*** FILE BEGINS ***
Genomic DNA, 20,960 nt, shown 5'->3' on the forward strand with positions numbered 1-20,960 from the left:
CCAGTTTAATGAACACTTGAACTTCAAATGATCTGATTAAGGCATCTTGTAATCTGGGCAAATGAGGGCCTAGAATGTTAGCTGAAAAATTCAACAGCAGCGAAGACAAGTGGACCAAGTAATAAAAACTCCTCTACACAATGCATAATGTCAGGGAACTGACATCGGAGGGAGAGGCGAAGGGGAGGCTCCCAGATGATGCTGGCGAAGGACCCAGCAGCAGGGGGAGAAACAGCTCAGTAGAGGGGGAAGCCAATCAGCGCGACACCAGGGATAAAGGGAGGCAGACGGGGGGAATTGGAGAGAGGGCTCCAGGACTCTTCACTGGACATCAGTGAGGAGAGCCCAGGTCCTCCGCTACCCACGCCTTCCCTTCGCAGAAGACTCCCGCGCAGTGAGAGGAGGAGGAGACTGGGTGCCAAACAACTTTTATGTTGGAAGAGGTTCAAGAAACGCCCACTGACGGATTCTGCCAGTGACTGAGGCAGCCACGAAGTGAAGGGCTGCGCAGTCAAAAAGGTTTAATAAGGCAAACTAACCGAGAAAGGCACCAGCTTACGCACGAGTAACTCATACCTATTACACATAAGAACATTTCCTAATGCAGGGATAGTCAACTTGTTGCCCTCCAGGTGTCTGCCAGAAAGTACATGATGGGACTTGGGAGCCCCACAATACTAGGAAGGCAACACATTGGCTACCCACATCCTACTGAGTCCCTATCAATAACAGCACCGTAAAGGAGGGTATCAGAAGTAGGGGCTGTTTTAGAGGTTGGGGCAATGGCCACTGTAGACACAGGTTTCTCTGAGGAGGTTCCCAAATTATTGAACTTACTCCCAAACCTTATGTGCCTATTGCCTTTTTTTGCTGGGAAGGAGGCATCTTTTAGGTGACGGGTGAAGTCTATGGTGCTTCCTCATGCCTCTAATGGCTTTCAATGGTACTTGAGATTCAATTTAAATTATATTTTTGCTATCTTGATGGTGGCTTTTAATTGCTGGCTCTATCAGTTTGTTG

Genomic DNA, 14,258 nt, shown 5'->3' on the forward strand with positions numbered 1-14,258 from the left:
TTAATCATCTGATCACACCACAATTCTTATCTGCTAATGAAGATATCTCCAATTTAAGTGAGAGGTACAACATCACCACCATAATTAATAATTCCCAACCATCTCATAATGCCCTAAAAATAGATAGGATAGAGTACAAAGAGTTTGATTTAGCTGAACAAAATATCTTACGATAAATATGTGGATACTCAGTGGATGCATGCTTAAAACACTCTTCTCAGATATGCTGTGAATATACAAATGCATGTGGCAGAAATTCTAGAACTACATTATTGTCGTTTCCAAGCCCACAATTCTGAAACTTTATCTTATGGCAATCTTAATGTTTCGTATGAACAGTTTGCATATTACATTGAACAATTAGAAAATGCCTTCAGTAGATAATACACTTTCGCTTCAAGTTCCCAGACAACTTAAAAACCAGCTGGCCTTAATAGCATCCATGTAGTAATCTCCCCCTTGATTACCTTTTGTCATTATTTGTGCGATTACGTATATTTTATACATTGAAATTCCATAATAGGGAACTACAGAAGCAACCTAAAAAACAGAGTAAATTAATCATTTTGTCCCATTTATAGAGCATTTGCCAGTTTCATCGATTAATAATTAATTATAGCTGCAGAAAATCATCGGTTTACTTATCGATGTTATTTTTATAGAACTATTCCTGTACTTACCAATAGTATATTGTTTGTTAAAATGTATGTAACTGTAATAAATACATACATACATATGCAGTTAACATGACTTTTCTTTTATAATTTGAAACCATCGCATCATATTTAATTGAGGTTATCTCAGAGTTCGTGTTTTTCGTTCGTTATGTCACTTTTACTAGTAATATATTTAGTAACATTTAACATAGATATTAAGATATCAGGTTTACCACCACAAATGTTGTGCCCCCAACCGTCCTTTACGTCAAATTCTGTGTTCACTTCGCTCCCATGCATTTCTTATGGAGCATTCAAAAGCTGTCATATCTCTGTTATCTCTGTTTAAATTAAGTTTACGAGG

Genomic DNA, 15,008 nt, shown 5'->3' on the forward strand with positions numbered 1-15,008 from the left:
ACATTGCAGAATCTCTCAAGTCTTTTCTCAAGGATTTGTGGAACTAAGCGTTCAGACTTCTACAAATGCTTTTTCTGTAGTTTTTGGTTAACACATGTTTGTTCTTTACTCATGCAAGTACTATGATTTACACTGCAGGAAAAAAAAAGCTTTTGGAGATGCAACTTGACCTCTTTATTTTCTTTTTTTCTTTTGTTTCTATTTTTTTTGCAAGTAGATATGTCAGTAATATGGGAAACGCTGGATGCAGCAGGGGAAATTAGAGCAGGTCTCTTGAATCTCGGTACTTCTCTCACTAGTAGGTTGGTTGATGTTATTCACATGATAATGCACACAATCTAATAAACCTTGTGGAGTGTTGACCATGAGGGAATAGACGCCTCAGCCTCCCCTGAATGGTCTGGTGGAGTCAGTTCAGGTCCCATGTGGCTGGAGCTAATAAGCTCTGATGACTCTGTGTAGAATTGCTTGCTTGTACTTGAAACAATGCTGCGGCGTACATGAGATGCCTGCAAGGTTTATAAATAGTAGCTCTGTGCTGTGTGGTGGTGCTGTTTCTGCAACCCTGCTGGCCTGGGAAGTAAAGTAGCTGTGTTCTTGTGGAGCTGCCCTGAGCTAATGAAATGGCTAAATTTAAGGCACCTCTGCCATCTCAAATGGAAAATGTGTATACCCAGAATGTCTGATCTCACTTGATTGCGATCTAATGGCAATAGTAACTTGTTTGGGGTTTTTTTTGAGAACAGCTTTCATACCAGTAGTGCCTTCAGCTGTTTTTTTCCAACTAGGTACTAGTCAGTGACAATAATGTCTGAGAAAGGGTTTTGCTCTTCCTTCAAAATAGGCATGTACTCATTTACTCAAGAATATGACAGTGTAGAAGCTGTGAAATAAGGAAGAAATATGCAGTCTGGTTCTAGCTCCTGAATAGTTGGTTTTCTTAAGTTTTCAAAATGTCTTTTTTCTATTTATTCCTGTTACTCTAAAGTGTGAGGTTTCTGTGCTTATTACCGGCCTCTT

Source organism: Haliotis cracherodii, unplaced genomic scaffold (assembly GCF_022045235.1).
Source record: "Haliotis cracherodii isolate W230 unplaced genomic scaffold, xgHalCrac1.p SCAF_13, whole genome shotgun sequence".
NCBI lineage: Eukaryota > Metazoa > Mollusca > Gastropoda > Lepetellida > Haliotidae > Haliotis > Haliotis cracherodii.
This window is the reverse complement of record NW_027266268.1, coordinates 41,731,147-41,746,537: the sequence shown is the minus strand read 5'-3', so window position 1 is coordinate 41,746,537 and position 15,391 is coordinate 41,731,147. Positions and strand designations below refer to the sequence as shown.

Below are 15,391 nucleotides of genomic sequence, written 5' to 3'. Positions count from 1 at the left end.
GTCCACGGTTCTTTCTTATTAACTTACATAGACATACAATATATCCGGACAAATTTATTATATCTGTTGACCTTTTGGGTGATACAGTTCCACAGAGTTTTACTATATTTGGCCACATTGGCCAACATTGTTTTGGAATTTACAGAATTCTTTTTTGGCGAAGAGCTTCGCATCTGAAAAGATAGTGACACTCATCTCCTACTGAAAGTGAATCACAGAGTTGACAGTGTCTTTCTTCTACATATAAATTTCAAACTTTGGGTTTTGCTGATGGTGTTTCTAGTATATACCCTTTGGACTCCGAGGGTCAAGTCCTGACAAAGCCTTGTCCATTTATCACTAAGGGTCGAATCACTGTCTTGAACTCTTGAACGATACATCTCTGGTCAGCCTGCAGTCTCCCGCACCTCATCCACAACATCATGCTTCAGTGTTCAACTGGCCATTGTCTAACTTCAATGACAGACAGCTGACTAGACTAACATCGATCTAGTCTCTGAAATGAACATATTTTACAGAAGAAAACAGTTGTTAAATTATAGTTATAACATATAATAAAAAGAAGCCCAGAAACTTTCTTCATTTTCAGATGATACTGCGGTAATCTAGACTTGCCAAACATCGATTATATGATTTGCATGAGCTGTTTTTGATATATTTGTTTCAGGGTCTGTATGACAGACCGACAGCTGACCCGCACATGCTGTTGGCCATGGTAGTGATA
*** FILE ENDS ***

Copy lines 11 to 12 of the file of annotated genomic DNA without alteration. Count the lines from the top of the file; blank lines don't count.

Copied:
Below are 15,391 nucleotides of genomic sequence, written 5' to 3'. Positions count from 1 at the left end.
GTCCACGGTTCTTTCTTATTAACTTACATAGACATACAATATATCCGGACAAATTTATTATATCTGTTGACCTTTTGGGTGATACAGTTCCACAGAGTTTTACTATATTTGGCCACATTGGCCAACATTGTTTTGGAATTTACAGAATTCTTTTTTGGCGAAGAGCTTCGCATCTGAAAAGATAGTGACACTCATCTCCTACTGAAAGTGAATCACAGAGTTGACAGTGTCTTTCTTCTACATATAAATTTCAAACTTTGGGTTTTGCTGATGGTGTTTCTAGTATATACCCTTTGGACTCCGAGGGTCAAGTCCTGACAAAGCCTTGTCCATTTATCACTAAGGGTCGAATCACTGTCTTGAACTCTTGAACGATACATCTCTGGTCAGCCTGCAGTCTCCCGCACCTCATCCACAACATCATGCTTCAGTGTTCAACTGGCCATTGTCTAACTTCAATGACAGACAGCTGACTAGACTAACATCGATCTAGTCTCTGAAATGAACATATTTTACAGAAGAAAACAGTTGTTAAATTATAGTTATAACATATAATAAAAAGAAGCCCAGAAACTTTCTTCATTTTCAGATGATACTGCGGTAATCTAGACTTGCCAAACATCGATTATATGATTTGCATGAGCTGTTTTTGATATATTTGTTTCAGGGTCTGTATGACAGACCGACAGCTGACCCGCACATGCTGTTGGCCATGGTAGTGATA